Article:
Web accessibility is about making sure that everyone, including disabled people and people using assistive technologies, can successfully access online services and information.

Accessibility is a requirement for NZ Government websites – but it’s also a human right. We think making websites accessible is good for everyone, and we have lots of skill and experience in creating accessible websites.

We’ve adopted the Government web guidelines as best practice principles, incorporating them into all phases of our project development and delivery. We develop web sites using best practice accessibility guidelines as defined by the W3C WCAG 2.1 guidelines (to an AA standard) and, where applicable, the NZ Web Accessibility Standard 1.1 and NZ Web Usability Standard 1.3.

By building sites to an AA accessibility standard, we make sure that users with accessibility issues can navigate and interact with the site without encountering obstacles that cause them to abandon their visit or be unable to complete a process. If you want your site to achieve an AAA accessibility rating, we can advise you on best practice and content management techniques.

Our accessibility policies and practices

Designing for web accessibility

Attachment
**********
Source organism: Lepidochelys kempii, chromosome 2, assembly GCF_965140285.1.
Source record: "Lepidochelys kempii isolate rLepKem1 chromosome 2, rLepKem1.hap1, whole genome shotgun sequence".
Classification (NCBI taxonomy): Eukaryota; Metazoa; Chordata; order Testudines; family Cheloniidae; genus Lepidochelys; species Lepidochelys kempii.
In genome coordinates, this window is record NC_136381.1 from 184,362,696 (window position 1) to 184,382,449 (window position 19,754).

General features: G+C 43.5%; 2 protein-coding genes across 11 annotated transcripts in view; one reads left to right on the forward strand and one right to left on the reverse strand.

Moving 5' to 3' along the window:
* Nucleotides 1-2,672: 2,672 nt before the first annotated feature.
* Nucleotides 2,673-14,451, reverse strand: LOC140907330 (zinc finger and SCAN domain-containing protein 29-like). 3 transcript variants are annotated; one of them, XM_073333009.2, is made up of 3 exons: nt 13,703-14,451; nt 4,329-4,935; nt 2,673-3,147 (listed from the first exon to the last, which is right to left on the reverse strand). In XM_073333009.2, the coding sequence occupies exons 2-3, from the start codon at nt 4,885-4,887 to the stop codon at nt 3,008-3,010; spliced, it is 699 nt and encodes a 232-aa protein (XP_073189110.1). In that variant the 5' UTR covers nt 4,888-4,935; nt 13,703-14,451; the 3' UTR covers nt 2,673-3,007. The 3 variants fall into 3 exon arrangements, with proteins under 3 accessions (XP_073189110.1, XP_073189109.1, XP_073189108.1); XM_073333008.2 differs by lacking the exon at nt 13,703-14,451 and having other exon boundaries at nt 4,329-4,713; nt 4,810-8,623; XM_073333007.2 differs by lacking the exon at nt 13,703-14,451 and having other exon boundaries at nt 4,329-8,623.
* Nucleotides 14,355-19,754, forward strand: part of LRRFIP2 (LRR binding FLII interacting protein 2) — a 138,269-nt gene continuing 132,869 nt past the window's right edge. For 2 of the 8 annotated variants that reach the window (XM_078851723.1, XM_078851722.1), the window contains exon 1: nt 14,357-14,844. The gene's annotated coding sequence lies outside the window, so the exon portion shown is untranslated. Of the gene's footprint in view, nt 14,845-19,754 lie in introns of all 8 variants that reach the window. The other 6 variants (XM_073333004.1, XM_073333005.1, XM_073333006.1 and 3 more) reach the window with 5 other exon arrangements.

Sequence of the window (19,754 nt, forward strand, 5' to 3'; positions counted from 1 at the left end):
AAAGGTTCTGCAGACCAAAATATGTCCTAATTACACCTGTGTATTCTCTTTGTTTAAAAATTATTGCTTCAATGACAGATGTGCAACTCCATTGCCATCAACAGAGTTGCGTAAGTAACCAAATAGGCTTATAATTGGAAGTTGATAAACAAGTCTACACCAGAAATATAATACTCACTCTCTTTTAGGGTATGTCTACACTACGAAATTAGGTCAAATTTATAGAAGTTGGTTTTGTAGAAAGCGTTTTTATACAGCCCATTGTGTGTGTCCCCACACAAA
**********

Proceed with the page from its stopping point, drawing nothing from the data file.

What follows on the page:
We know that many of the techniques used to design for good web accessibility help all users, so we:

  • Ensure there is sufficient contrast between foreground and background to assist visually-impaired users
  • Make sure that colour is not the sole tool used to convey information to users
  • Provide clear and consistent navigation options and make interactive elements easy to distinguish from other elements of the page
  • Ensure labels are clearly associated with all form elements
  • Make sure that we provide easily identified feedback options.

Building for web accessibility

Our developers take our accessible designs and translate them into accessible web sites. To assist users with visual impairments, we

  • Use best practice contrast and font-sizing techniques
  • Provide for site users who rely entirely on screen readers by using semantic HTML plus ARIA attributes where appropriate to indicate the functionality attached to given elements on the page, and by using skip links to allow such users to jump directly to the page content
  • Assist those who use keyboard-only navigation by using CSS to clearly indicate where on the page the user has focus
  • Provide the right tools as part of our back-end development work to ensure that content provision meets web accessibility guidelines
  • Provide consultancy and training to client or third party content staff on how to ensure that content they publish on the site will be accessible.

Testing for web accessibility

We test web sites against best practice accessibility guidelines. Where possible, we engage specialist third party accessibility testers to analyse sites and recommend changes to further improve the site for impaired users.